BAPTISMS AND SIX CHURCHES follow a campaign by U.S. and Indian Christians.
CHENNAI, India — Among the 4.3 million souls who live in this city on the Indian Ocean are six new Churches of Christ. The infant congregations are the result of an ambitious effort by American and Indian Christians, dubbed “50 Lampstands for Chennai.”
Though they didn’t reach their stated goal — 50 church plants in 10 days — members who traveled halfway around the world said the results were worth the long rides in airplanes, taxis and auto-rickshaws.
“It was the most productive two weeks of my life,” said Jeff Skinner, one of seven members of the Simi church in Simi Valley, Calif., who preached seven times and conducted 14 one-on-one Bible studies.
The campaign was based on a similar effort in 1987. That year, church members attempted to “blanket the city with the gospel,” Indian minister Paul Renganathan said. Seven gospel meetings resulted in seven new congregations.
“Back then I thought it was a partial failure and a partial success,” said Renganathan, who had hoped for more meetings and more new churches during the 1987 effort. But two decades later, “all those seven congregations are going strong,” he added.
In 2007, members of the Simi church travelled to Chennai to work with Renganathan. The California church first partnered with the minister while providing relief after the 2004 tsunami.
On their way to worship, Renganathan casually told Simi member Mark Killian, “Look at all these places without a church in Chennai. There’s room for another 200 congregations here.”
Killian reminded Renganathan of Luke 1:37: “For nothing is impossible with God.”
“Well, it is an ordinary saying by Christians. I myself have quoted it many times,” Renganathan said. “But that time ... it stuck in my heart.”
Members of the Simi church and the Choolaimedu church in Chennai made plans to blanket the city again with gospel meetings. Killian named the effort, drawing on the use of lampstands to represent churches in the book of Revelation.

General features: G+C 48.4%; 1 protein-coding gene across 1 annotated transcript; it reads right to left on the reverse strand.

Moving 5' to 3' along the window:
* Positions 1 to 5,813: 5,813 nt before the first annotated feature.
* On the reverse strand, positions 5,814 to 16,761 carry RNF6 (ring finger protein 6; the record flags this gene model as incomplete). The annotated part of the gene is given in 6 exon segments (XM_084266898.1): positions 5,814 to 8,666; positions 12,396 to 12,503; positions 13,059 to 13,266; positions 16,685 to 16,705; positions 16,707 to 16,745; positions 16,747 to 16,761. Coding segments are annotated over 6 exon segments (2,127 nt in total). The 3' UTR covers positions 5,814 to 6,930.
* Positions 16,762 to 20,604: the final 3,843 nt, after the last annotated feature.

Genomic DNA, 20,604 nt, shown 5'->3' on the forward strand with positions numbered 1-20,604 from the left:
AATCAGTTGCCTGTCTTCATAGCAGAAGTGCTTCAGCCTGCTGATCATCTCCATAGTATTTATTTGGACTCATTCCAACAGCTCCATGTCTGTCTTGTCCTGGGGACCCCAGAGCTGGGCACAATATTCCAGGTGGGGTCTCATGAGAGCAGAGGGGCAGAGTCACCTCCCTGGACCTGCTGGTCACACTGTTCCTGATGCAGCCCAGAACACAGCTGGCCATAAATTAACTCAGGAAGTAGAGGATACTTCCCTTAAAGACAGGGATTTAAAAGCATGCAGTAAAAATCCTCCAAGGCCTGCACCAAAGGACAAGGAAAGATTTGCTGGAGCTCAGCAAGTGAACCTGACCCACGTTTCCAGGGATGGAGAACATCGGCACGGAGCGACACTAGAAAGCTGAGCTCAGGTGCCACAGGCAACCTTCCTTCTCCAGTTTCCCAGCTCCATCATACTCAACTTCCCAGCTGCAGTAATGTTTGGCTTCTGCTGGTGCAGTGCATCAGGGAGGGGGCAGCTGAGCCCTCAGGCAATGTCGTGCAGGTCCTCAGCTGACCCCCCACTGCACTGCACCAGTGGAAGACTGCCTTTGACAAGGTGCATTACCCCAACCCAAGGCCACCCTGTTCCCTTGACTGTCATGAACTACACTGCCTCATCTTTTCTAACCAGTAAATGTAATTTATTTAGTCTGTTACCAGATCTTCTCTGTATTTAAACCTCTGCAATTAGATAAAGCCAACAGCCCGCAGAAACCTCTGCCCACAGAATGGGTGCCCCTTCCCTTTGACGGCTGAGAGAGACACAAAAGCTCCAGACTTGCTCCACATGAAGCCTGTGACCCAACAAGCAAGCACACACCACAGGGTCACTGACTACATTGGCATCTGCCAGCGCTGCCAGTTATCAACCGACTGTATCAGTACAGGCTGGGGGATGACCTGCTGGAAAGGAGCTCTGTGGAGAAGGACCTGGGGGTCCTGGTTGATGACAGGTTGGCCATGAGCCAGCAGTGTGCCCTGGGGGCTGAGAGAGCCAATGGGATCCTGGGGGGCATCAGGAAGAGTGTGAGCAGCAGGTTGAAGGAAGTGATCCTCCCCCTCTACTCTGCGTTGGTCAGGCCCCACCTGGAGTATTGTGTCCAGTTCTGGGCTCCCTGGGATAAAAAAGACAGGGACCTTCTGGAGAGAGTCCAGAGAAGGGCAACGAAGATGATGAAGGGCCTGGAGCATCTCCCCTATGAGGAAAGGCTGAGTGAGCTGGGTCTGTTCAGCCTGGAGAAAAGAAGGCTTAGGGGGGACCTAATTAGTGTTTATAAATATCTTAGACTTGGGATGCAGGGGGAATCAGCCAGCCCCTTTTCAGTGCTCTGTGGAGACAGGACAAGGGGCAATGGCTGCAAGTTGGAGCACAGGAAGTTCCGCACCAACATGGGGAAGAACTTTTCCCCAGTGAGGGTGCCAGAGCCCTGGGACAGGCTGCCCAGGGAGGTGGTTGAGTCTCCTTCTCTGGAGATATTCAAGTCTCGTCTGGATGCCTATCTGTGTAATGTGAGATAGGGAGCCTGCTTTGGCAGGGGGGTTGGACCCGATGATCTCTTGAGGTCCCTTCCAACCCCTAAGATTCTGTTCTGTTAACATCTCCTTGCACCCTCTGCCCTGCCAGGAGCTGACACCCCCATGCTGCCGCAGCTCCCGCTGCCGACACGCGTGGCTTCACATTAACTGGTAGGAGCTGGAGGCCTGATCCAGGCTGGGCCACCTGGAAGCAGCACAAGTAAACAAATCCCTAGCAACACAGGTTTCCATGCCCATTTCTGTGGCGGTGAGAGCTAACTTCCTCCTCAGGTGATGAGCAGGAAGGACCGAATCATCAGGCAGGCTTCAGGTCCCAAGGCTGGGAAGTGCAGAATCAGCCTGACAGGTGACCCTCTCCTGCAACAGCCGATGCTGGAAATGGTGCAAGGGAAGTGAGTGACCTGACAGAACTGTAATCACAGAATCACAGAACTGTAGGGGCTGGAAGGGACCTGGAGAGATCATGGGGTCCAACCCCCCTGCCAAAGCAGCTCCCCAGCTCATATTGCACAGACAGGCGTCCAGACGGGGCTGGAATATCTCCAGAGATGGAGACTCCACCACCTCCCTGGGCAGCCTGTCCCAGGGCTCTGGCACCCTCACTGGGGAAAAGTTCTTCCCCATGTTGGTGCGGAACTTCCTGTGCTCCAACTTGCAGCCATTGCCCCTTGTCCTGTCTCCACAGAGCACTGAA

As they recruited American church members for the work, organizers faced daunting challenges, including the collapsing U.S. economy. The November terror attacks in Mumbai, India, also raised concerns among Americans about the safety of traveling to the subcontinent.
Despite the challenges, organizers recruited a team of 18, including members of the Hollywood church in Los Angeles, the Van Nuys, Calif., church, the Meadowlark church in Fort Collins, Colo., and the Loveland, Colo., church. Using translators, they conducted 10 gospel meetings.
“Hearts and homes were opened to us,” Skinner said. “We said a lot of prayers for people (and) sat down on the floor with them and studied the Bible.”
People were baptized at six of the campaign sites, and Indian church members are continuing to teach people about Christ at the other four.
“Our guys worked really hard in a nation where, just weeks ago in Mumbai, terrorists were targeting Americans,” said Simi member Bill Henegar, who helped raise funds for the effort. “The Indian Christians of Chennai worked really hard, too.”
Simi member Tyson Gosch said he was impressed by the Indian brethren.
“I came home with a renewed spirit, ready to work harder locally,” Gosch said.
Killian said he and other U.S. church members plan to return to India to continue the effort.
“Long before we left for India, it became apparent to the team that 50 Lampstands would be a multiyear effort if we were to indeed reach our manmade goal of 50,” he said.
The participants seek temporary financial support for the new congregations and funds for similar campaigns in the future.
Renganathan said, “Next time, maybe we’ll ask for 100 workers and see what the Lord provides.”
FOR MORE INFORMATION, see 50lampstands.org